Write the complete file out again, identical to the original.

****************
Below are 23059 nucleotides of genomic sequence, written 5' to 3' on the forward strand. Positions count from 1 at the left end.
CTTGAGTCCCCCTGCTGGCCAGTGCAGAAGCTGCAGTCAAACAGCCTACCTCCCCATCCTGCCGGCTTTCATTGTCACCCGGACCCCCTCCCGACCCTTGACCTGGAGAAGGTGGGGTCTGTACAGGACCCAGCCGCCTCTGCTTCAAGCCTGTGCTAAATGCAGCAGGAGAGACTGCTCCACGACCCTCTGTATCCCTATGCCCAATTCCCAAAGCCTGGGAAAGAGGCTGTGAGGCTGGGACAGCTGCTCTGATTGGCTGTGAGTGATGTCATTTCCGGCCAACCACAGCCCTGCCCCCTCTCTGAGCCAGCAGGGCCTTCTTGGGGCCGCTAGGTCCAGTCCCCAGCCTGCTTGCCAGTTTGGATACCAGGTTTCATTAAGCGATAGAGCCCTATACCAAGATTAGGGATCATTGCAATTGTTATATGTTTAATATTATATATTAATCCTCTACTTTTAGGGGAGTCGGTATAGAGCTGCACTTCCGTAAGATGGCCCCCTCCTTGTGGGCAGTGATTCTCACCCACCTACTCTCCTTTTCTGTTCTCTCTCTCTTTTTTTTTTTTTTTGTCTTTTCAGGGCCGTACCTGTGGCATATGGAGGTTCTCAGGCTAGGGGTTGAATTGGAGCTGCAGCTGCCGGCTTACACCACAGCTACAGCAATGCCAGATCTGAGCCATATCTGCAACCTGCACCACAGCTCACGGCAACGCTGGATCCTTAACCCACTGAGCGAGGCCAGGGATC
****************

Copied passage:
Below are 23059 nucleotides of genomic sequence, written 5' to 3' on the forward strand. Positions count from 1 at the left end.
CTTGAGTCCCCCTGCTGGCCAGTGCAGAAGCTGCAGTCAAACAGCCTACCTCCCCATCCTGCCGGCTTTCATTGTCACCCGGACCCCCTCCCGACCCTTGACCTGGAGAAGGTGGGGTCTGTACAGGACCCAGCCGCCTCTGCTTCAAGCCTGTGCTAAATGCAGCAGGAGAGACTGCTCCACGACCCTCTGTATCCCTATGCCCAATTCCCAAAGCCTGGGAAAGAGGCTGTGAGGCTGGGACAGCTGCTCTGATTGGCTGTGAGTGATGTCATTTCCGGCCAACCACAGCCCTGCCCCCTCTCTGAGCCAGCAGGGCCTTCTTGGGGCCGCTAGGTCCAGTCCCCAGCCTGCTTGCCAGTTTGGATACCAGGTTTCATTAAGCGATAGAGCCCTATACCAAGATTAGGGATCATTGCAATTGTTATATGTTTAATATTATATATTAATCCTCTACTTTTAGGGGAGTCGGTATAGAGCTGCACTTCCGTAAGATGGCCCCCTCCTTGTGGGCAGTGATTCTCACCCACCTACTCTCCTTTTCTGTTCTCTCTCTCTTTTTTTTTTTTTTTGTCTTTTCAGGGCCGTACCTGTGGCATATGGAGGTTCTCAGGCTAGGGGTTGAATTGGAGCTGCAGCTGCCGGCTTACACCACAGCTACAGCAATGCCAGATCTGAGCCATATCTGCAACCTGCACCACAGCTCACGGCAACGCTGGATCCTTAACCCACTGAGCGAGGCCAGGGATC